My calendars are based on statistics, calculus of probabilities, medicine, psychology and parapsychology. What I don't know I ask my friends to calculate for me. Our biorhythm is charted by the dates, and blue pluses and minuses in the corners of the boxes. The periods of separation between partners are also marked in the corners with our horoscope signs. Three, or even four can be found in one single box. Only one is enough for me not just to give up sex that day but even the thought of it, and then to turn over the calendar and enjoy the side with the picture.

Then, after twenty lunar months and sixteen completely filled calendars, after careful corrections and checking, after a few days of doubt and disbelief, a white box showed up. The Long Expected Day.

I was in my bunker. I couldn't sleep all night because of my excitement and my coughing from the fumes of the oil lamp which, since it had been filled with machine oil, stank and left soot more than it shone. At two o'clock I went out to take over my guard duty. I sat in the trench for three hours. For an hour after that, I drank coffee and waited for dawn to break in order to do the thing, because of which, everything happened as it happened.

I decided to give my girlfriend a rucksack full of red apples instead of a bouquet of roses. I knew where the apples were, and that no one had picked them. They hung high on the tree, on branches that couldn't be reached or broken from the ground, but so high that the enemy sniper could see them over all of the roofs and trees. I climbed the first thick branches and shook the tree. Of course, no apple fell off. Only the top trembled a bit as if a sparrow had alighted upon it. I climbed another stair of branches. I was still sheltered by the remnants of the roof and the burned chimney. The tufts of the morning fog slowly passed between me and the sniper's fire point. My heart beat in my throat, something whispered to me to give up and not take a risk on this special day. But today, one real and undeniable proof of love was needed, something like a rucksack full of red and fragrant apples. Another person in my position would buy them, but anybody who had the money to buy a rucksack full of apples would also have the money not to be here where I am now. Bravery is the prerogative of the poor. The brave rich are fools.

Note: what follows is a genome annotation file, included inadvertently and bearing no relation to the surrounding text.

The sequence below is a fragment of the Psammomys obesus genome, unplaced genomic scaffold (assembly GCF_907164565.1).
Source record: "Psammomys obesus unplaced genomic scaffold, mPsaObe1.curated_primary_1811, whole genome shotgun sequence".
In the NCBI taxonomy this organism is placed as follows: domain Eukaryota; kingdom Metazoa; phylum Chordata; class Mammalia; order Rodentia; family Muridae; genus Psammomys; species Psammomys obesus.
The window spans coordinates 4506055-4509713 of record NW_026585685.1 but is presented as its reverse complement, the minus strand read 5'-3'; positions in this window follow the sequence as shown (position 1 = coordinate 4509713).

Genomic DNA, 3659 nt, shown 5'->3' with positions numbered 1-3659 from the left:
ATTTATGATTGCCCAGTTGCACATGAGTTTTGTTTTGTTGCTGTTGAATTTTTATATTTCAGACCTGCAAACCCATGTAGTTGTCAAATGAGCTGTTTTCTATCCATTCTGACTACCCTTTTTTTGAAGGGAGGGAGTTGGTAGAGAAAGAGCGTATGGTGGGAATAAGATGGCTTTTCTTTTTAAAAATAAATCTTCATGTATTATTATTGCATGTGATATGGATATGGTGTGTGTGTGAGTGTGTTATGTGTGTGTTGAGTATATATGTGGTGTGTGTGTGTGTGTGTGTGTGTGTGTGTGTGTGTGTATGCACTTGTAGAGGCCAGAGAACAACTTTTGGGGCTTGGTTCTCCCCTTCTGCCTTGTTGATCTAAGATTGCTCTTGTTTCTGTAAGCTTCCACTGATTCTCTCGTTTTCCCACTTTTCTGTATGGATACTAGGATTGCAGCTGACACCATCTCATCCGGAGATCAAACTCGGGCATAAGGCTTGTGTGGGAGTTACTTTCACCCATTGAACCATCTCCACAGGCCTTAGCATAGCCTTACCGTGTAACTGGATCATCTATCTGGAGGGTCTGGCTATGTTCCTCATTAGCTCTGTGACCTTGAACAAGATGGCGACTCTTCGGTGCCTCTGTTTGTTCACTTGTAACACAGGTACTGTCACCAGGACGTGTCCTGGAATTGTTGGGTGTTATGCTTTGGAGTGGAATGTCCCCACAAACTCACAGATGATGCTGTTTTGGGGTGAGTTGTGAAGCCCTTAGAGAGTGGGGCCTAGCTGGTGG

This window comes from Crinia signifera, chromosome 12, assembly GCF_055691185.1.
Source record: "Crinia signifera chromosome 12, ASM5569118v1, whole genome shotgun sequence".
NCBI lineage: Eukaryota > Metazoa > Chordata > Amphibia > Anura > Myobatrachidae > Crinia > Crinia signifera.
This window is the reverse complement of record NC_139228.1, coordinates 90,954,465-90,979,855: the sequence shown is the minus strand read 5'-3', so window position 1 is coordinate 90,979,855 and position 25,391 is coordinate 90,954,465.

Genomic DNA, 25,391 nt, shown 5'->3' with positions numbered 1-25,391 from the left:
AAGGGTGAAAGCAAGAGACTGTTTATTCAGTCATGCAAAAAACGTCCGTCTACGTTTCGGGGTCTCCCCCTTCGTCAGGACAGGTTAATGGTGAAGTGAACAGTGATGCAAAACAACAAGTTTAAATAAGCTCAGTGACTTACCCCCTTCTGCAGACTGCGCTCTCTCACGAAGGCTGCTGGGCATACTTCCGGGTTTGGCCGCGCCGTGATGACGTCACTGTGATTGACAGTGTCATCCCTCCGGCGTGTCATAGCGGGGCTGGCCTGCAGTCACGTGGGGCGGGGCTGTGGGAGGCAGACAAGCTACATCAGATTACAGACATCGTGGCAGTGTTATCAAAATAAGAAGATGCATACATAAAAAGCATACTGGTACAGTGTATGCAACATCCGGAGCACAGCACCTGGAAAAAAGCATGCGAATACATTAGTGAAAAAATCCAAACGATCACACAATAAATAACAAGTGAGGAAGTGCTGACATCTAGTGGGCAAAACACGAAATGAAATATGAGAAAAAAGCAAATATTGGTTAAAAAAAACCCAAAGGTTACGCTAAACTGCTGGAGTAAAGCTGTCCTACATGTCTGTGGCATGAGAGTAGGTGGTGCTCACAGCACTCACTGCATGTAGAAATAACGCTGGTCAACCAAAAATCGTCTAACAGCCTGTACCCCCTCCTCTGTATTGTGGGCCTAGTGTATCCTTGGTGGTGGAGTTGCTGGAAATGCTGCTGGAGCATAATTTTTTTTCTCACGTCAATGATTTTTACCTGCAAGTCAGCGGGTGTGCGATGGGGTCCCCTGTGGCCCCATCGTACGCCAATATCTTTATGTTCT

I strained my muscles and lifted myself up. Behind the chimney a little forest appeared on top of a rock holding the enemy's bunker. The branches became thin and the tree started to shake harder. I imagined the view had by the man in the bunker. His view is calm, as in a photo, only one tree-crown shakes as if it were his personal wind. He bends down, looks through the sight and as soon as he sees me, a cloud of fog starts to pass by.

The higher I climb the less fear I feel about the sniper but the more I'm afraid to fall onto the rusty nails sticking out of the burnt wood in the ditch under the apple tree. The birds wake up. If the enemy fires, I won't hear it because of the birds' twittering. It would be easy to break all the branches full of apples but everything tells me not to. To shake the branches would also be a stupid move; half the apples would be smashed and half would be damaged by the thorns and rocks. I hold the tree with one hand and stretch out with the other, bending the branches towards me. But as soon as I pick one, the branch flees back and I have to start again. The more I bend the more the tree bends, and the cracking gets louder. But then I imagine myself opening the rucksack and showing the war-prey to my amazed girlfriend. She likes apples as I like pie.

"What are you doing up there?" It was the house-owner and the owner of the apple tree. I hadn't thought of him. The epilogue of the adventure took place in the command outpost. The owner got the apples and I got extra digging duty. In fact, I continued the work where I had abandoned it yesterday. We finished digging a channel near the brook whose water had to be put into a hole three metres wide and two metres long for the mini hydroelectric power station made from a washing machine. With such electricity we would have light at night. We wouldn't cough from the oil lamp soot, and wouldn't confuse each others' boots in the dark. The security commander's assistant checked the work last night and found that the place chosen by the logistic commander's assistant was not hidden enough from the enemy. So he ordered everything to be buried and covered up with grass.